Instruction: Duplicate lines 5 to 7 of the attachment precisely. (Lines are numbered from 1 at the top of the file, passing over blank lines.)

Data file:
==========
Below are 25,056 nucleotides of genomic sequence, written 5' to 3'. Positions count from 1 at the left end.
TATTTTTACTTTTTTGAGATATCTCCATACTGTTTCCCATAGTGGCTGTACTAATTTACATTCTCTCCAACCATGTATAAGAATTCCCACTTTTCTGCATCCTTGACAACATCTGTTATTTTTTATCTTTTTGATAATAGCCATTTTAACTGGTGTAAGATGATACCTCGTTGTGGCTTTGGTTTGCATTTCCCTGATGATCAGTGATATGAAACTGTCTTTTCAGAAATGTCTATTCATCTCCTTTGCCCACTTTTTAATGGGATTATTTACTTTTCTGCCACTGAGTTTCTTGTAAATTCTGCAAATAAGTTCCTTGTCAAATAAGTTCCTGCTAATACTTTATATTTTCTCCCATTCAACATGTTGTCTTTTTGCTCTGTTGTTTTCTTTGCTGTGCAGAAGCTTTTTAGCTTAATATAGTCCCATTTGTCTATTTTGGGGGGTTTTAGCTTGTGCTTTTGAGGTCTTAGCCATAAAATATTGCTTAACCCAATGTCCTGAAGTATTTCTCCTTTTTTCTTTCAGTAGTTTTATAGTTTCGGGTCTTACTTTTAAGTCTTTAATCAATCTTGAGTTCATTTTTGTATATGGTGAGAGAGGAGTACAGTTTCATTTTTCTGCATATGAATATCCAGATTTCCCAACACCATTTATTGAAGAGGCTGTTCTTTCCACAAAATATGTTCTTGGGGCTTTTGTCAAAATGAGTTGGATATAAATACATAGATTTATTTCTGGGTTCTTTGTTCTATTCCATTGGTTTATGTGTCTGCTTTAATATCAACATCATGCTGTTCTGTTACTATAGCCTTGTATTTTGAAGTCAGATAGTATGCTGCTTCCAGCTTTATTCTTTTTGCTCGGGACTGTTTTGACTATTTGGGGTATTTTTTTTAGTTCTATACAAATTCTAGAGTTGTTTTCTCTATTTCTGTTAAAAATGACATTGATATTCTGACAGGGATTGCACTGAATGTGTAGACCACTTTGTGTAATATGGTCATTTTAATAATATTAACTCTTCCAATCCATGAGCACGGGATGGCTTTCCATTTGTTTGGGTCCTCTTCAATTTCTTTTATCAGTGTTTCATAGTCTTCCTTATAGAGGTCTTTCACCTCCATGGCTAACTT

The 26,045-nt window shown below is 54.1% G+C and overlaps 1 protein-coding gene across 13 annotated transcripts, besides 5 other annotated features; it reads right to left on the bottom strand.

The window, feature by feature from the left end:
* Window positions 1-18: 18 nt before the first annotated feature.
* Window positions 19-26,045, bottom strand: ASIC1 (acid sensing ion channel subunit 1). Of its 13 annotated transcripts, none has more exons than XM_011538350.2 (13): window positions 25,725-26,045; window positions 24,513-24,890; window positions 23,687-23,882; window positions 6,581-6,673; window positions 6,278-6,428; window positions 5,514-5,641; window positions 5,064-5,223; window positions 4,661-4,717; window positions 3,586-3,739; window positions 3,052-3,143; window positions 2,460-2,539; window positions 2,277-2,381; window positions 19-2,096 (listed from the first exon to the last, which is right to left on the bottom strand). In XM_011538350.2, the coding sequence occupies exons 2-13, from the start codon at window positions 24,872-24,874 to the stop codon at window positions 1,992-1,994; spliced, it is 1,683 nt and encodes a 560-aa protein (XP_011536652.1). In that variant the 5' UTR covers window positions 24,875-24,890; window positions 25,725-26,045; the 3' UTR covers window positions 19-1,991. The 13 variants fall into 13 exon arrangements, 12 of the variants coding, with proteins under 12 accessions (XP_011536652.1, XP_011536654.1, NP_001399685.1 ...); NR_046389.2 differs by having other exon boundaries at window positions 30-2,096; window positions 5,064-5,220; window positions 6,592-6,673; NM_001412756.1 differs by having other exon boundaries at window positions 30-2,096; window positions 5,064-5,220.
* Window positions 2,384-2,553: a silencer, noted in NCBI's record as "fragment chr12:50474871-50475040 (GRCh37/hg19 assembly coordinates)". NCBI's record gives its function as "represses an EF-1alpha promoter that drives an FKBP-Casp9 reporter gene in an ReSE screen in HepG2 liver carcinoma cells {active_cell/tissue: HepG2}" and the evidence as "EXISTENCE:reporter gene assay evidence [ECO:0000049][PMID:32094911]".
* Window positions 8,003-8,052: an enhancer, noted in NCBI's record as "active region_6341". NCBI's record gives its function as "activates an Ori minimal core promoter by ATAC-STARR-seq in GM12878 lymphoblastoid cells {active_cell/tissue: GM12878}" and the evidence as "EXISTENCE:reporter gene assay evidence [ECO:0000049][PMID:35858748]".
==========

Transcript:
* Window positions 1-18: 18 nt before the first annotated feature.
* Window positions 19-26,045, bottom strand: ASIC1 (acid sensing ion channel subunit 1). Of its 13 annotated transcripts, none has more exons than XM_011538350.2 (13): window positions 25,725-26,045; window positions 24,513-24,890; window positions 23,687-23,882; window positions 6,581-6,673; window positions 6,278-6,428; window positions 5,514-5,641; window positions 5,064-5,223; window positions 4,661-4,717; window positions 3,586-3,739; window positions 3,052-3,143; window positions 2,460-2,539; window positions 2,277-2,381; window positions 19-2,096 (listed from the first exon to the last, which is right to left on the bottom strand). In XM_011538350.2, the coding sequence occupies exons 2-13, from the start codon at window positions 24,872-24,874 to the stop codon at window positions 1,992-1,994; spliced, it is 1,683 nt and encodes a 560-aa protein (XP_011536652.1). In that variant the 5' UTR covers window positions 24,875-24,890; window positions 25,725-26,045; the 3' UTR covers window positions 19-1,991. The 13 variants fall into 13 exon arrangements, 12 of the variants coding, with proteins under 12 accessions (XP_011536652.1, XP_011536654.1, NP_001399685.1 ...); NR_046389.2 differs by having other exon boundaries at window positions 30-2,096; window positions 5,064-5,220; window positions 6,592-6,673; NM_001412756.1 differs by having other exon boundaries at window positions 30-2,096; window positions 5,064-5,220.
* Window positions 2,384-2,553: a silencer, noted in NCBI's record as "fragment chr12:50474871-50475040 (GRCh37/hg19 assembly coordinates)". NCBI's record gives its function as "represses an EF-1alpha promoter that drives an FKBP-Casp9 reporter gene in an ReSE screen in HepG2 liver carcinoma cells {active_cell/tissue: HepG2}" and the evidence as "EXISTENCE:reporter gene assay evidence [ECO:0000049][PMID:32094911]".